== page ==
Are you Influenced?

Kaitlin Dryburgh

If a person is suffering among the deep depths of addiction and they tell you they’re in control or they can stop anytime they want, you probably won’t believe them. In fact they might be so in denial they are the one most in need of help. If a person says they can’t be influenced by marketing, you should deploy the same reaction. To those who believe they can’t be influenced or are ‘un-corruptible’ you’re the ones most at risk and for the sake of your bank account and the planet please change your ways.

It doesn’t matter the age, gender etc., we are all at the mercy of marketing. Perhaps to different extents, not everyone is falling for the celeb endorsements, youtuber spiels or movie product placements. But can you hand on heart say you haven’t seen someone drinking a coke on TV and not thought about wanting that ice-cold drink in your hand, or during the tropes of the January blues not been tempted by some fun in the sun when a TV advert pops up or tasted a free supermarket sample and purchased on the spot. It happens, and sometimes it helped you make a decision and find a product that you now value. But the down side of marketing is it doesn’t care if you needed it or not, it couldn’t give a damn, marketing wants you to buy it even if you don’t need it. Since the global marketing industry is worth a staggering $1.7 trillion it won’t hesitate to deploy some dirty tactics to make you part with your money.

I won’t pretend that I am above the influence of seductive marketing or the hit of dopamine that we often encounter after a purchase. I have bought something while keeping in mind that it was seen on someone famous, and I have left a shop thinking that my new purchase will somehow dramatically change my life (it did not). Among others. Although I am not immune, I do believe that I do at least possess enough self-awareness to recognise when it’s happening. This probably pertains to my degree in marketing, my disgust of social media in general and stubbornness to never own the thing that’s currently ‘on trend’. However, that’s probably a characteristic I picked up via influence from outside persuasions. I feel like throwing my laptop when I see one of those ‘haul’ videos on YouTube and it makes me quite sad when parents feel the pressure to buy an expensive ‘it’ product because their child feels like they’re going to self-implode without it.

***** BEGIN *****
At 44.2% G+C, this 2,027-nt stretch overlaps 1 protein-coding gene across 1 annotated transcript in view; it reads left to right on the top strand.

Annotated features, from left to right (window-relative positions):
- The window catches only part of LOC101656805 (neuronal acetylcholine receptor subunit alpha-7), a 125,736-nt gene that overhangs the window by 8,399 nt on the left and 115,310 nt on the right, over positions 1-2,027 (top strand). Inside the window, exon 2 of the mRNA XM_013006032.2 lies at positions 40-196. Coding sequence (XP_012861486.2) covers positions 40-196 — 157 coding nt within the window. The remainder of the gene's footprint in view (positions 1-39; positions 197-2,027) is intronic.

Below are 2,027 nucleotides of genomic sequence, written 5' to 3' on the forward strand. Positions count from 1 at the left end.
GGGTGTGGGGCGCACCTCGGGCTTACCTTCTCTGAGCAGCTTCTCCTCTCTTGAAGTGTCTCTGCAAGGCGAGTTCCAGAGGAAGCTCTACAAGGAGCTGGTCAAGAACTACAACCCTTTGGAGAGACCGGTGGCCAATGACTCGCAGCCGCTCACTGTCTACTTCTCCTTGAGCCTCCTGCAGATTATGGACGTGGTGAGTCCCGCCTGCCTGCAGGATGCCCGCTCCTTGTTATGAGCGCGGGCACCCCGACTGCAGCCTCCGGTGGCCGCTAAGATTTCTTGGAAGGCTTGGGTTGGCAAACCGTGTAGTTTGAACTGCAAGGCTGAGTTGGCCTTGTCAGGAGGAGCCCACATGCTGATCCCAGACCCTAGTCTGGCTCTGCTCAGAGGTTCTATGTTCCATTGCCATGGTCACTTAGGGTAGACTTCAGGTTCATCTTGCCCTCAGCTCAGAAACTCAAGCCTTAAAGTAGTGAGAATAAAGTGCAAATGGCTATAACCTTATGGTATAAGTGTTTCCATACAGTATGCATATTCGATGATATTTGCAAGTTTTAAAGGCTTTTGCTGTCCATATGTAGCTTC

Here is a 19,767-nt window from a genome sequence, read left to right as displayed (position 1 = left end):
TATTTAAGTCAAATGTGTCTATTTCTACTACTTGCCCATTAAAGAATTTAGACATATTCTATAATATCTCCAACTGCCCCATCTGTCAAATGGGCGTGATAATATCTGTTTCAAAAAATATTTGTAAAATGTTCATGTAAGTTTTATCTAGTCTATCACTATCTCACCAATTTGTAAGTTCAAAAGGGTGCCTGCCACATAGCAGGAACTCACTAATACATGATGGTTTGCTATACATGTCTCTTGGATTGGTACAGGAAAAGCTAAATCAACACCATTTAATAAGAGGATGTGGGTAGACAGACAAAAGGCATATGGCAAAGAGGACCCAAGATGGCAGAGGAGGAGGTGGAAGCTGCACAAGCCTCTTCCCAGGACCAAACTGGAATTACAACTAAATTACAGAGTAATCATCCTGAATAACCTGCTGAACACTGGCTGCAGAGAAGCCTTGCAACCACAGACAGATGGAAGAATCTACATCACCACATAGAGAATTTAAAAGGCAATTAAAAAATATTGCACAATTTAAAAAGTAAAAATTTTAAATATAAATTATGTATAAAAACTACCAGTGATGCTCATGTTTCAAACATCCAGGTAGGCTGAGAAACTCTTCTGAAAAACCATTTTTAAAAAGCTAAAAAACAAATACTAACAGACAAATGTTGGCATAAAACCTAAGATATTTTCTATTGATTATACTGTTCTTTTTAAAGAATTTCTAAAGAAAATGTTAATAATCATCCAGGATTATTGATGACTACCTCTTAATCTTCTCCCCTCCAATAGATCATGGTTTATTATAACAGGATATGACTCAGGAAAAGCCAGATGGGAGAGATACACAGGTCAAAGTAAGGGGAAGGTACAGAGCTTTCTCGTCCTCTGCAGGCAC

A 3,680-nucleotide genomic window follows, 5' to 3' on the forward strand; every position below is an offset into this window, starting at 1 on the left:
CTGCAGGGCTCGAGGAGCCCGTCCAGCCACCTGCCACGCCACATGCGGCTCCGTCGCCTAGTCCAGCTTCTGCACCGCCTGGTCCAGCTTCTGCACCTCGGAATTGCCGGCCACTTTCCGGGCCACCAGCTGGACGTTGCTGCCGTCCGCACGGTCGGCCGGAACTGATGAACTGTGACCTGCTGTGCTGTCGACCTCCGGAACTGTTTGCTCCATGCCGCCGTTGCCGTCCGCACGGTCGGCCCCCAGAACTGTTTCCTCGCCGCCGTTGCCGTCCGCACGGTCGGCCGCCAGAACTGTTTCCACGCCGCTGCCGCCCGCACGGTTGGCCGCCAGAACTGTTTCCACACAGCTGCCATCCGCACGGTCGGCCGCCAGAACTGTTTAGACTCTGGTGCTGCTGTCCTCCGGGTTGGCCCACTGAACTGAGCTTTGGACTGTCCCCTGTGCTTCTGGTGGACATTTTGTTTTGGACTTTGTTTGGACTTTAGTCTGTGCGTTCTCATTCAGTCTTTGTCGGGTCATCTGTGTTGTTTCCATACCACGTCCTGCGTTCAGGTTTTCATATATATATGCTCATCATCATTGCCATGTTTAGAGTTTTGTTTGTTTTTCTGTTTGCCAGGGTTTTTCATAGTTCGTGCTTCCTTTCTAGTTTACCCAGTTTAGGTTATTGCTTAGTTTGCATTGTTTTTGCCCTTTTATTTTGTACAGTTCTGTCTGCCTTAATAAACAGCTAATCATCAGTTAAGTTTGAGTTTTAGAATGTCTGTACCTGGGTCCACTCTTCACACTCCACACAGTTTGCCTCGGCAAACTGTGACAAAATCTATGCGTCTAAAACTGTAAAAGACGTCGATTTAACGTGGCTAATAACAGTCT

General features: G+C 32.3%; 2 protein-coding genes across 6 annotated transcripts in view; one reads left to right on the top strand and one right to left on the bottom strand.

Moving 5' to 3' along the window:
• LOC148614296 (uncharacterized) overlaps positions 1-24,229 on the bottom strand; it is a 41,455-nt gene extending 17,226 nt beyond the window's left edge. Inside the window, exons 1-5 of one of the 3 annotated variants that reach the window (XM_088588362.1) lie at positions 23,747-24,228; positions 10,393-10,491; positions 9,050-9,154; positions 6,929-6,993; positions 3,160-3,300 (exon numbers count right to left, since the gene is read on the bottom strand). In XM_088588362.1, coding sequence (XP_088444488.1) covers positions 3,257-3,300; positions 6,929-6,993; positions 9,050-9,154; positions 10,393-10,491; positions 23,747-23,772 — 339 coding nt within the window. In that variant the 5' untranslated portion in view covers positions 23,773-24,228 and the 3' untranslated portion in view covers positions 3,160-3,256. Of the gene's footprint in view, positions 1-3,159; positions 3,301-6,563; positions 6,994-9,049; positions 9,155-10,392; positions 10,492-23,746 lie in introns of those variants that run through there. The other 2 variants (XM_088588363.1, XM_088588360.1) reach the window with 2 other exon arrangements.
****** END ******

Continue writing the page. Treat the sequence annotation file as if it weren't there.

During a recent conversation with friends we got onto the subject of marketing and its nasty tricks. It was a conversation that first centred around a youtuber/social media influencer and ended with a heated debate about needs vs wants. The conclusion from the opposing ‘team’ was that if you didn’t buy anything you wanted and only what you needed then you wouldn’t enjoy life. It was quite a bold and literal statement. They made the example that if you enjoyed video gaming in your free time a video game would never be something you need, only a want but why should you refuse yourself that. True.

But marketing doesn’t want you to buy just one game or a few, ha, what would be the point. They don’t want you to buy a gaming console that lasts several years and runs well, or god forbid a second-hand one. No, a gaming company will bombard you with every video game release, there will be in-game purchases available, limited edition controllers and consoles to match the new game. The consoles won’t last as long as they should but if you do have a console that stands the test of time they will eventually start to release games that will no longer be compatible with it so you will have no option to buy a new one anyway.